If Thomas Nelson created its “Revolve” edition of the New Testament five years ago because their market research showed “he only thing [teenage girls] read is fashion magazines,” at first look Swedish advertising executive Dag Söderberg seems to be operating on the assumption that adult reading habits aren’t much different. He’s stripped the books of their chapter and verse headings to present them as straightforward stories, illustrated with glossy photographs that comment with varying degrees of irony on selected verses. The title spread for the Book of Revelation, for example, quotes Rev. 1:7 (“Look, he is coming on the clouds…!”), while a verse from Romans 14 about how a person with faith can eat anything, but the person who is weak in faith eats only vegetables is illustrated by an attractive hand model working a cooked bird.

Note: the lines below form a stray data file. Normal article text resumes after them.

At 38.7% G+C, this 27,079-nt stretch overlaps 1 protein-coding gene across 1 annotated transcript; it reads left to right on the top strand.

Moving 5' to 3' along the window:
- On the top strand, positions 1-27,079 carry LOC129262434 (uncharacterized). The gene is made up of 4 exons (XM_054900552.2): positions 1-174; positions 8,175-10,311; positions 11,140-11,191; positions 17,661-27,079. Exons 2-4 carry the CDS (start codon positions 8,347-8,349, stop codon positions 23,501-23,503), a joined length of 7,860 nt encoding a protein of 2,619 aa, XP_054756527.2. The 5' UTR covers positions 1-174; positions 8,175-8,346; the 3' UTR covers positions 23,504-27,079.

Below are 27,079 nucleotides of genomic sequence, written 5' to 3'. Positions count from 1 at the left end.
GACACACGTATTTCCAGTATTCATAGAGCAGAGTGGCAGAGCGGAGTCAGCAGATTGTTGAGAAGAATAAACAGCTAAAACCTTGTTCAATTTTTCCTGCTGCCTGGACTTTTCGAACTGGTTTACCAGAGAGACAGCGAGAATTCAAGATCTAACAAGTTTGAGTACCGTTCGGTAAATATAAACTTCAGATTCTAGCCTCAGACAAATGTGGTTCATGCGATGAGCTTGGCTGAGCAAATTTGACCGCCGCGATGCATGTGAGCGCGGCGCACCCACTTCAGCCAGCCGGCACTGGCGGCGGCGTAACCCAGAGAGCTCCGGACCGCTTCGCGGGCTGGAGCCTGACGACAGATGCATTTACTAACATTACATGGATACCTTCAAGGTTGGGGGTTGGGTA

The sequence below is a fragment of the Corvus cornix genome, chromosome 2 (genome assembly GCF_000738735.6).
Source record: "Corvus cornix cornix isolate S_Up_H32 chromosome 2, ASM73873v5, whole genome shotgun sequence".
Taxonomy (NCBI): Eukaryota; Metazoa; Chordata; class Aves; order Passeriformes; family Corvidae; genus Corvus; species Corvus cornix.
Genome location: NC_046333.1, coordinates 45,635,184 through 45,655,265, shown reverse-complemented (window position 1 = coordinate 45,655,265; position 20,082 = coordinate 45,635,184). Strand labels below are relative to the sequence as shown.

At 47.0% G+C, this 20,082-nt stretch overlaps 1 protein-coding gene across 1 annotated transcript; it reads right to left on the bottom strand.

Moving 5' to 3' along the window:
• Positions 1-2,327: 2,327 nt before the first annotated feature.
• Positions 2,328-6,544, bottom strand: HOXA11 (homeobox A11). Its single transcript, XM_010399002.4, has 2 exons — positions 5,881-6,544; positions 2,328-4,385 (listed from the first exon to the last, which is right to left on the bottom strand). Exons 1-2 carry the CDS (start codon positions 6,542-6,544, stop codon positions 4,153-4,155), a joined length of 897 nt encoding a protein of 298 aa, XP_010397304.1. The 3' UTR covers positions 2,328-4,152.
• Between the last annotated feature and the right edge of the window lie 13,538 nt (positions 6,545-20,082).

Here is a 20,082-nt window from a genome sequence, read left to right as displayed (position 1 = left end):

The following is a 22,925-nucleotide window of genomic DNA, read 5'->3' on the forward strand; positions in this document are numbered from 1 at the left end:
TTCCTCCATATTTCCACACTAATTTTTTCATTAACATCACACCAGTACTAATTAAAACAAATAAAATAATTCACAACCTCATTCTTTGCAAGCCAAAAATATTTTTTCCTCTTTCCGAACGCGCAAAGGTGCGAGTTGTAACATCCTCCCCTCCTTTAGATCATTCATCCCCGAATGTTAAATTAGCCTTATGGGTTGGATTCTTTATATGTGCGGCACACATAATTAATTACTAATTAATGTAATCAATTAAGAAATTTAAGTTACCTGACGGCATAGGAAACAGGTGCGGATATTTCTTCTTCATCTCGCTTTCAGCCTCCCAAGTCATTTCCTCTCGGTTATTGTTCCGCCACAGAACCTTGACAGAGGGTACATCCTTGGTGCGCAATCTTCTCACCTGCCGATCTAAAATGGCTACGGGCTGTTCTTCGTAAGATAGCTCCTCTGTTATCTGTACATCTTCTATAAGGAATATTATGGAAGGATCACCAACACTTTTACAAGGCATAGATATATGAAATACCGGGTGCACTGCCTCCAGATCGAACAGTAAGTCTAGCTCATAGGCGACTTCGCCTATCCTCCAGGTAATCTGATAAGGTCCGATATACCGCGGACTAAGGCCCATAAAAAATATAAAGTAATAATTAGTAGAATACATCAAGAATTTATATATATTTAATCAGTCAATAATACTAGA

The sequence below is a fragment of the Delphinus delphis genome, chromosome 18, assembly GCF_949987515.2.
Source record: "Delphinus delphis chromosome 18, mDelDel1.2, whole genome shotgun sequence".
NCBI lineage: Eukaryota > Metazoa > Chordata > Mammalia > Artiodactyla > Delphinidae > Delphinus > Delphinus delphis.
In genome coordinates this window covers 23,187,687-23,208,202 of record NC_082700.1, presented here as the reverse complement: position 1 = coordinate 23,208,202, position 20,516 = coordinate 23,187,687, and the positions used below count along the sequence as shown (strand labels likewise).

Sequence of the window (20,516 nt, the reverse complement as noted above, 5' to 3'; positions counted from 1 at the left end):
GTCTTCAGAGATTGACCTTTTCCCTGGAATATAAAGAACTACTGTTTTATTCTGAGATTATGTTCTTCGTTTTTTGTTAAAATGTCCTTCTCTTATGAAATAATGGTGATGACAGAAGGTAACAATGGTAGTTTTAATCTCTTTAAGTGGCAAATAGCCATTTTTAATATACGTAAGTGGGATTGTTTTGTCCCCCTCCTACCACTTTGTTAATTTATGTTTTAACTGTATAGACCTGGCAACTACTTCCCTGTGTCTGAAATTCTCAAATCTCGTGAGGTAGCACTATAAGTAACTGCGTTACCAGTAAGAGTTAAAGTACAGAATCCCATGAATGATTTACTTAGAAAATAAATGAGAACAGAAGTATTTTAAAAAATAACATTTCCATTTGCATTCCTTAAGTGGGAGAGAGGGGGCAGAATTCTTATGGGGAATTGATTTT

Söderberg’s Bible Illuminated: The Book was released in two volumes (one for each Testament) in Sweden last year, and is said to have expanded that mostly secular nation’s Bible sales by 50 percent—which would appear to validate his intention to get the Bible into the hands of people who are too turned off by contemporary religion to consider reading it. (“The text is older than the churches,” he says in a promotional video. “The text is really our history, our heritage.”) An English-language edition of the New Testament, using the American Bible Society’s modern “Good News” translation, is coming to the U.S. market this fall, with the distributors at Midpoint Trade Books anticipating a first printing of 200,000 copies—further backed by a $500,000 marketing plan that includes a PR firm whose usual clients include resort hotels and casinos. And, while Söderberg’s stated mission has been non-religious, it’s said that talks are underway with “a major evangelical figure” to act as a spokesman for the book, aimed at cushioning criticism from evangelical circles of the book’s glossy photo layouts.